Bill Clinton Was Right!
(About the Human Genome)
On June 26, 2000, President Clinton held a press conference to announce that the scientific effort to sequence the human genome had met with substantial success. With typical enthusiasm, Clinton exulted that “today, we are learning the language in which God created life; we are gaining ever more awe for the complexity, the beauty, the wonder of God’s most divine and sacred gift.” Dr. Francis S. Collins, director of the government’s Human Genome Project, used similar theistic language, saying, “It is humbling for me and awe-inspiring to realize that we have caught the first glimpse of our own instruction book, previously known only to God.” Whether they knew it or not, President Clinton and Dr. Collins were restating the basic thesis of the Intelligent Design movement in biology. Terms like “language” and “instruction book” naturally occur to unprejudiced minds when they contemplate the intricate message conveyed by the chemical letters of DNA.
Many contemporary biologists regard the plain evidence of design with such disgust that they prefer to ignore it in favor of a different message, one that leaves God out of the picture and credits nature as the creator. Dr. David Baltimore, president of the California Institute of Technology, wrote in the New York Times that the genome project had revealed that “our genes look very much like those of fruit flies, worms and even plants.” This implies that “we are all descended from the same humble beginnings,” which Baltimore thought “should be, but won’t be, the end of creationism.” Another scientist who described himself as “a molecular biologist directly involved in sequencing and analyzing DNA” wrote to the New York Times that President Clinton’s theistic words “could not be further from the truth,” and that they would only “give more ammunition to creationists to further their destructive social and political agenda.” An Internet article by the bio-ethicist Arthur Caplan has announced that the otherwise baffling genome research has at long last proved that Darwin was right, because “evolution must make new genes from old parts.”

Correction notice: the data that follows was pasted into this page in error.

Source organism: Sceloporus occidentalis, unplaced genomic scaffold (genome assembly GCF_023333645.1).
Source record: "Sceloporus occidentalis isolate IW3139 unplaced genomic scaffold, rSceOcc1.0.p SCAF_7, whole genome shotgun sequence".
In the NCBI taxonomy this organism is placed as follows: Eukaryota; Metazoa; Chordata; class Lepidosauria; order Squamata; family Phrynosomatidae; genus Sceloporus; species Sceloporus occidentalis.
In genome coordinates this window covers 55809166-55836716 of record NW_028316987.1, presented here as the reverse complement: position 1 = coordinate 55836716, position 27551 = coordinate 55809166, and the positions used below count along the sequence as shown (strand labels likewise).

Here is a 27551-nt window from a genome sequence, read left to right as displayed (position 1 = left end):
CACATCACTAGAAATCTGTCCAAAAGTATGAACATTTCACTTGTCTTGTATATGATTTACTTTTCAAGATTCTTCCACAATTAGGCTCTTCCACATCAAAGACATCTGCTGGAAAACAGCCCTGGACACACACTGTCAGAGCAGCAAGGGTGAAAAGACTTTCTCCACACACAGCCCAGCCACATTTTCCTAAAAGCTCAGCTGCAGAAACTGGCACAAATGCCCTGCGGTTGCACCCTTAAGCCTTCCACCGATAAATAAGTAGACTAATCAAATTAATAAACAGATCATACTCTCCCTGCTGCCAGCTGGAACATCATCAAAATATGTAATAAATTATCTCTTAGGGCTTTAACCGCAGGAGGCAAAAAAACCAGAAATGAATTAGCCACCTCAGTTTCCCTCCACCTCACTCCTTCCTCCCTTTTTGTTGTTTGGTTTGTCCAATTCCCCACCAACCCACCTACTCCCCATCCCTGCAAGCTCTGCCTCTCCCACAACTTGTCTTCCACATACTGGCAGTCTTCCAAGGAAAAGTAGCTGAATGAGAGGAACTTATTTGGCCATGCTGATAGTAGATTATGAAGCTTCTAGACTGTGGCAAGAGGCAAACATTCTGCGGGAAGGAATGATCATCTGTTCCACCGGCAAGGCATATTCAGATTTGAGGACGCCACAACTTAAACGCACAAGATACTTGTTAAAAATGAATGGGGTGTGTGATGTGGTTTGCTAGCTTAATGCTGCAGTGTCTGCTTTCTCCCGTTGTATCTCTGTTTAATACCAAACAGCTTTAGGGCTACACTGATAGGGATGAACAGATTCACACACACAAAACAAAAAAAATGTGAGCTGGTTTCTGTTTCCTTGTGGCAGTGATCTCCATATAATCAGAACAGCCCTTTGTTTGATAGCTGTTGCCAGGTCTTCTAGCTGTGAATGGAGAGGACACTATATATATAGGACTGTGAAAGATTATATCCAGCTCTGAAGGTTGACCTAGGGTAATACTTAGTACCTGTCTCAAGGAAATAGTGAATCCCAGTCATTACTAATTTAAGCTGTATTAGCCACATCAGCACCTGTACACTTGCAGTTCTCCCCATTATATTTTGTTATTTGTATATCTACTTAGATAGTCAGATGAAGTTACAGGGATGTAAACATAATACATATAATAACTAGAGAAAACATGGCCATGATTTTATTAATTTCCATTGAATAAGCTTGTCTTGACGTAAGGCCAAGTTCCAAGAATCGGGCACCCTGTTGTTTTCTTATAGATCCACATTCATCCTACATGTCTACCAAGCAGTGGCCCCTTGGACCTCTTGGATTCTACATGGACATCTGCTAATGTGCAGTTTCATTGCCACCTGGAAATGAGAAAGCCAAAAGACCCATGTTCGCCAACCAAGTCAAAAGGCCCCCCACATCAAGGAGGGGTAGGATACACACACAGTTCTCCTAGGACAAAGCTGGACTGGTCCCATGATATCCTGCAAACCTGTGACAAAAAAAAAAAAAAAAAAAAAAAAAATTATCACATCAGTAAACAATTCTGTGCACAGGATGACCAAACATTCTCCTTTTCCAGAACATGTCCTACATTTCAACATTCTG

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Phillip E. Johnson is Professor of Law (emeritus) at the University of California at Berkeley. He is the author of Darwin on Trial, The Wedge of Truth, The Right Questions (InterVarsity Press), and other books challenging the naturalistic assumptions that dominate modern culture. He is a contributing editor of Touchstone.
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